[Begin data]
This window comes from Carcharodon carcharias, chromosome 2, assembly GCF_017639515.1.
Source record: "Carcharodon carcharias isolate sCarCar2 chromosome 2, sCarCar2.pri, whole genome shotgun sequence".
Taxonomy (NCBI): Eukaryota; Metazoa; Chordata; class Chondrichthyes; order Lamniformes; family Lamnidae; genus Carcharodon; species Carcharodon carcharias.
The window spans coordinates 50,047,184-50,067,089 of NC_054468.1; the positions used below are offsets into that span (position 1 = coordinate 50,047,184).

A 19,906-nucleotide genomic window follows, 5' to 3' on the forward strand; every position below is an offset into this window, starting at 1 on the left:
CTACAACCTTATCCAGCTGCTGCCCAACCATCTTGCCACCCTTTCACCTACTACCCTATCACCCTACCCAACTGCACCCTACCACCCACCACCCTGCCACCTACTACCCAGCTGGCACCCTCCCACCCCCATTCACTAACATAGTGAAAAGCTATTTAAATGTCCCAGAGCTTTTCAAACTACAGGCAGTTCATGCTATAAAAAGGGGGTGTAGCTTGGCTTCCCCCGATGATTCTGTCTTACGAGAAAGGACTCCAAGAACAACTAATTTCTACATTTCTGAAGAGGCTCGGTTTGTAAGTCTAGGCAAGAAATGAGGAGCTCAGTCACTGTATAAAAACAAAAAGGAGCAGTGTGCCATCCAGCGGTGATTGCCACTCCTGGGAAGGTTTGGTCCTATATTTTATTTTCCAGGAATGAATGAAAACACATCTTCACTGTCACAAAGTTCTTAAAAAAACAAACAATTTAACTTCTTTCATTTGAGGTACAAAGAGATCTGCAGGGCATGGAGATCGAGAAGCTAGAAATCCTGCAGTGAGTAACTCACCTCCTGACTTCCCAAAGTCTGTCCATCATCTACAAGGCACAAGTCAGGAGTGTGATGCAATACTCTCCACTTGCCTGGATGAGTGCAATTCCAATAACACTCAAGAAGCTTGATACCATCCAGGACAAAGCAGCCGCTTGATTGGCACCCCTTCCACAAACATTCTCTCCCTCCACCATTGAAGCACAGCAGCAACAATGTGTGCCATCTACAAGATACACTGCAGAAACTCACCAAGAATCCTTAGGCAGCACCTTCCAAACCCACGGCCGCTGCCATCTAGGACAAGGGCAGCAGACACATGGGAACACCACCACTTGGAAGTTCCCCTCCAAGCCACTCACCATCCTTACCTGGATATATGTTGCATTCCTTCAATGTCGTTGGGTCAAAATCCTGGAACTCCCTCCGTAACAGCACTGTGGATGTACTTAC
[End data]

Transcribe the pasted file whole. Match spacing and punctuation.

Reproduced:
This window comes from Carcharodon carcharias, chromosome 2, assembly GCF_017639515.1.
Source record: "Carcharodon carcharias isolate sCarCar2 chromosome 2, sCarCar2.pri, whole genome shotgun sequence".
Taxonomy (NCBI): Eukaryota; Metazoa; Chordata; class Chondrichthyes; order Lamniformes; family Lamnidae; genus Carcharodon; species Carcharodon carcharias.
The window spans coordinates 50,047,184-50,067,089 of NC_054468.1; the positions used below are offsets into that span (position 1 = coordinate 50,047,184).

A 19,906-nucleotide genomic window follows, 5' to 3' on the forward strand; every position below is an offset into this window, starting at 1 on the left:
CTACAACCTTATCCAGCTGCTGCCCAACCATCTTGCCACCCTTTCACCTACTACCCTATCACCCTACCCAACTGCACCCTACCACCCACCACCCTGCCACCTACTACCCAGCTGGCACCCTCCCACCCCCATTCACTAACATAGTGAAAAGCTATTTAAATGTCCCAGAGCTTTTCAAACTACAGGCAGTTCATGCTATAAAAAGGGGGTGTAGCTTGGCTTCCCCCGATGATTCTGTCTTACGAGAAAGGACTCCAAGAACAACTAATTTCTACATTTCTGAAGAGGCTCGGTTTGTAAGTCTAGGCAAGAAATGAGGAGCTCAGTCACTGTATAAAAACAAAAAGGAGCAGTGTGCCATCCAGCGGTGATTGCCACTCCTGGGAAGGTTTGGTCCTATATTTTATTTTCCAGGAATGAATGAAAACACATCTTCACTGTCACAAAGTTCTTAAAAAAACAAACAATTTAACTTCTTTCATTTGAGGTACAAAGAGATCTGCAGGGCATGGAGATCGAGAAGCTAGAAATCCTGCAGTGAGTAACTCACCTCCTGACTTCCCAAAGTCTGTCCATCATCTACAAGGCACAAGTCAGGAGTGTGATGCAATACTCTCCACTTGCCTGGATGAGTGCAATTCCAATAACACTCAAGAAGCTTGATACCATCCAGGACAAAGCAGCCGCTTGATTGGCACCCCTTCCACAAACATTCTCTCCCTCCACCATTGAAGCACAGCAGCAACAATGTGTGCCATCTACAAGATACACTGCAGAAACTCACCAAGAATCCTTAGGCAGCACCTTCCAAACCCACGGCCGCTGCCATCTAGGACAAGGGCAGCAGACACATGGGAACACCACCACTTGGAAGTTCCCCTCCAAGCCACTCACCATCCTTACCTGGATATATGTTGCATTCCTTCAATGTCGTTGGGTCAAAATCCTGGAACTCCCTCCGTAACAGCACTGTGGATGTACTTAC